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The Week Ahead

EPA Weighs Input On NSR Accounting Reform, Washington Water Criteria Withdrawal

EPA is taking comments this week on high-profile rule proposals, including a rewrite of how facilities account for predicted emissions changes under the Clean Air Act new source review (NSR) air permit program, and the withdrawal of Obama-era federal Clean Water Act (CWA) standards for Washington that the state government is seeking to keep in place.

NSR Accounting

Oct. 8 is the deadline for comments on EPA’s proposal that would codify a controversial memo easing methods of “project emissions accounting” under the NSR program. The proposed rule is based on guidance issued in 2018 that already faces a legal challenge. It would allow industry to include both emissions increases and decreases in the first step of NSR analysis, in order to determine whether a particular project results in a net increase in pollution that would then require more in-depth analysis -- and possible regulation -- of other emissions at the same facility.

Water Criteria

Comments are due Oct. 7 on the agency’s May 10 decision and Aug. 6 formal notice that it is withdrawing Obama-era CWA criteria for Washington and formally reviving a set of state-crafted standards that the prior administration said were too lenient. EPA’s actions respond to a 2017 industry petition to reconsider the 2016 rule, but Washington has already sued over the move in federal district court, arguing that the agency is acting unlawfully and failed to consider the implications of unwinding two years of policy built on the federal rule.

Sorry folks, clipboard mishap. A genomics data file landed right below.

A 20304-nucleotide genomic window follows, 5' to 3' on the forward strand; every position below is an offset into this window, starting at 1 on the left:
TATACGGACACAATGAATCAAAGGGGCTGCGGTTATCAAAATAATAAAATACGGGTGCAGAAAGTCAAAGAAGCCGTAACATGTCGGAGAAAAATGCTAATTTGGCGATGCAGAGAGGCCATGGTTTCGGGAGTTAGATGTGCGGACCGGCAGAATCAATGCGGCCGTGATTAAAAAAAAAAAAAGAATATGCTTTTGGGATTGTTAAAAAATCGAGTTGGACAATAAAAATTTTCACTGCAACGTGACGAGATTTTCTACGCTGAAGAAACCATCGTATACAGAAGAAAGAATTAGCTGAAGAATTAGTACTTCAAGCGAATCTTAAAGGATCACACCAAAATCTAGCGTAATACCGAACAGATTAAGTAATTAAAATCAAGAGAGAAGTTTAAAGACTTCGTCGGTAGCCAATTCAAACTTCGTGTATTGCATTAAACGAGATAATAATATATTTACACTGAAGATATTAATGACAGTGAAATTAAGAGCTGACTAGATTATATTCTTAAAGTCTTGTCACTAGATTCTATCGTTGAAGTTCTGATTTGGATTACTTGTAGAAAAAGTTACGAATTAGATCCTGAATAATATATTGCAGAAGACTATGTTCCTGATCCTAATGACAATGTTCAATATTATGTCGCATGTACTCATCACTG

SIL Guidance

The U.S. Court of Appeals for the District of Columbia Circuit heard oral argument Oct. 7 in environmentalists’ challenge to a 2018 EPA guidance that set “significant impact levels” (SILs) for fine particulate matter and ozone. Regulators can use SILs to determine if a source is likely to trigger a significant increase in emissions that would require review under the prevention of significant deterioration program; if projected emissions fall below the SILs, they are considered de minimis and permit applicants need not undertake a more-onerous analysis of likely emissions impacts. However, petitioners in Sierra Club v. EPA, et al., say that practice violates the air law’s bar on emissions that “cause or contribute to” violations of federal standards.

Inside EPA will have full coverage of the argument later today.

Risk Assessment

Oct. 11 is the deadline for comments on EPA’s draft risk evaluation of the chemical 1-bromopropane (1BP). The draft has drawn a mixed reaction so far, with some observers and advisors praising its clarity while more critical speakers say it was too narrowly focused, particularly in the decision to exclude consumer exposures to 1BP from the assessment.

Supreme Court

The Supreme Court will hold the first oral arguments of its 2019-20 term this week. Currently the high court is slated to hear two environmental cases in the coming months, and accepted a third for review in its first orders of the term last week.

County of Maui v. Hawai'i Wildlife Fund, et al., set for argument Nov. 6, tests whether the Clean Water Act imposes liability for groundwater pollution that flows to surface waters. Industry groups, many states, the Maui, HI, county government and EPA itself through a recent guidance document all argue that the law categorically excludes any groundwater-based pollution, while environmentalists say that position would open a dangerous “loophole” in the CWA. Despite those arguments, however, the case could be mooted if the Maui county government settles as its council recently voted to do.